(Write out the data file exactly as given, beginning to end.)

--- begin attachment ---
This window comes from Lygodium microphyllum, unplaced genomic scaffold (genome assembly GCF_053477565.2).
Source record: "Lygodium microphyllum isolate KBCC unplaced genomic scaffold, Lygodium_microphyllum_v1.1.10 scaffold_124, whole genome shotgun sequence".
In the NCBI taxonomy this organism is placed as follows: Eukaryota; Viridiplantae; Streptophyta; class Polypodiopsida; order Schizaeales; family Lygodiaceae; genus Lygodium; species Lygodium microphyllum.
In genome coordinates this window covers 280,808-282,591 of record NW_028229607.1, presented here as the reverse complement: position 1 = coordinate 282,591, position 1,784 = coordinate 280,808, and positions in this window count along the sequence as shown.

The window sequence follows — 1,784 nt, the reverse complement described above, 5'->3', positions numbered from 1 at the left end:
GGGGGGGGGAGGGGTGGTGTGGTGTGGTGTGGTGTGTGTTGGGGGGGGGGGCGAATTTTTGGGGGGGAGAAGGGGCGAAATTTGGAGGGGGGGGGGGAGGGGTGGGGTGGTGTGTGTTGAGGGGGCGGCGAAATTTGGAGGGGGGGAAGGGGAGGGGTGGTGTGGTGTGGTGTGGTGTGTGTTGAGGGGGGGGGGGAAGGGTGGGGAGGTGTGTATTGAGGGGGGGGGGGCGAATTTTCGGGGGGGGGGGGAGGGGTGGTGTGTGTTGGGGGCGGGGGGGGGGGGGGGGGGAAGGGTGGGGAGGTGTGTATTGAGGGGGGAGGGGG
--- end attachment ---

This window comes from Lygodium microphyllum, unplaced genomic scaffold (genome assembly GCF_053477565.2).
Source record: "Lygodium microphyllum isolate KBCC unplaced genomic scaffold, Lygodium_microphyllum_v1.1.10 scaffold_124, whole genome shotgun sequence".
In the NCBI taxonomy this organism is placed as follows: Eukaryota; Viridiplantae; Streptophyta; class Polypodiopsida; order Schizaeales; family Lygodiaceae; genus Lygodium; species Lygodium microphyllum.
In genome coordinates this window covers 280,808-282,591 of record NW_028229607.1, presented here as the reverse complement: position 1 = coordinate 282,591, position 1,784 = coordinate 280,808, and positions in this window count along the sequence as shown.

The window sequence follows — 1,784 nt, the reverse complement described above, 5'->3', positions numbered from 1 at the left end:
GGGGGGGGGAGGGGTGGTGTGGTGTGGTGTGGTGTGTGTTGGGGGGGGGGGCGAATTTTTGGGGGGGAGAAGGGGCGAAATTTGGAGGGGGGGGGGGAGGGGTGGGGTGGTGTGTGTTGAGGGGGCGGCGAAATTTGGAGGGGGGGAAGGGGAGGGGTGGTGTGGTGTGGTGTGGTGTGTGTTGAGGGGGGGGGGGAAGGGTGGGGAGGTGTGTATTGAGGGGGGGGGGGCGAATTTTCGGGGGGGGGGGGAGGGGTGGTGTGTGTTGGGGGCGGGGGGGGGGGGGGGGGGAAGGGTGGGGAGGTGTGTATTGAGGGGGGAGGGGG